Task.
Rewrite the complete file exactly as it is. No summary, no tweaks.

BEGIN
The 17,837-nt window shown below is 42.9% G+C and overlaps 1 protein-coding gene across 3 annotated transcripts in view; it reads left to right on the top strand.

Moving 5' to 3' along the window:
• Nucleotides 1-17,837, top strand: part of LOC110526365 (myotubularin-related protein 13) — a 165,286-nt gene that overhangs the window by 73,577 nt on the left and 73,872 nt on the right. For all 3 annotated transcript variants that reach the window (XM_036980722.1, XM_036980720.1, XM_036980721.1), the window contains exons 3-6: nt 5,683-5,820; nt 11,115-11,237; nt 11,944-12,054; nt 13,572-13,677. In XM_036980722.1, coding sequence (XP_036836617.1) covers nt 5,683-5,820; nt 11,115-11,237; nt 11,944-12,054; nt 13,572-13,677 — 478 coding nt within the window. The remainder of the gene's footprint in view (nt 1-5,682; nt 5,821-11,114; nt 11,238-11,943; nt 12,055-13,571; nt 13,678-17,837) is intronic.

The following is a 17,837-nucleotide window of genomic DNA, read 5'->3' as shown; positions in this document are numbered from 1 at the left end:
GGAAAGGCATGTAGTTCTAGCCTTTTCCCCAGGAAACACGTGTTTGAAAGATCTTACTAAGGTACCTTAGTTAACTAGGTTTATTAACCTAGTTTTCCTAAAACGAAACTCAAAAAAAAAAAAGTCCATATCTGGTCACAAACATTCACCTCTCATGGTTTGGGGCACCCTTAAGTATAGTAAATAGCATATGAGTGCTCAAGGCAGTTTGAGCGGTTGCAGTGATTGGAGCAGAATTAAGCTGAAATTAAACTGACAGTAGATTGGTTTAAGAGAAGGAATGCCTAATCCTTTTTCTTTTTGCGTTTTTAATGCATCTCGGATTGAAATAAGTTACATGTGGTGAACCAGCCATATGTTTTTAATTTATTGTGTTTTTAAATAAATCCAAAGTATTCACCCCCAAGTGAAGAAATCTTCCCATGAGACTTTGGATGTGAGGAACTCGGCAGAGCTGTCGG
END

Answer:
The 17,837-nt window shown below is 42.9% G+C and overlaps 1 protein-coding gene across 3 annotated transcripts in view; it reads left to right on the top strand.

Moving 5' to 3' along the window:
• Nucleotides 1-17,837, top strand: part of LOC110526365 (myotubularin-related protein 13) — a 165,286-nt gene that overhangs the window by 73,577 nt on the left and 73,872 nt on the right. For all 3 annotated transcript variants that reach the window (XM_036980722.1, XM_036980720.1, XM_036980721.1), the window contains exons 3-6: nt 5,683-5,820; nt 11,115-11,237; nt 11,944-12,054; nt 13,572-13,677. In XM_036980722.1, coding sequence (XP_036836617.1) covers nt 5,683-5,820; nt 11,115-11,237; nt 11,944-12,054; nt 13,572-13,677 — 478 coding nt within the window. The remainder of the gene's footprint in view (nt 1-5,682; nt 5,821-11,114; nt 11,238-11,943; nt 12,055-13,571; nt 13,678-17,837) is intronic.

The following is a 17,837-nucleotide window of genomic DNA, read 5'->3' as shown; positions in this document are numbered from 1 at the left end:
GGAAAGGCATGTAGTTCTAGCCTTTTCCCCAGGAAACACGTGTTTGAAAGATCTTACTAAGGTACCTTAGTTAACTAGGTTTATTAACCTAGTTTTCCTAAAACGAAACTCAAAAAAAAAAAAGTCCATATCTGGTCACAAACATTCACCTCTCATGGTTTGGGGCACCCTTAAGTATAGTAAATAGCATATGAGTGCTCAAGGCAGTTTGAGCGGTTGCAGTGATTGGAGCAGAATTAAGCTGAAATTAAACTGACAGTAGATTGGTTTAAGAGAAGGAATGCCTAATCCTTTTTCTTTTTGCGTTTTTAATGCATCTCGGATTGAAATAAGTTACATGTGGTGAACCAGCCATATGTTTTTAATTTATTGTGTTTTTAAATAAATCCAAAGTATTCACCCCCAAGTGAAGAAATCTTCCCATGAGACTTTGGATGTGAGGAACTCGGCAGAGCTGTCGG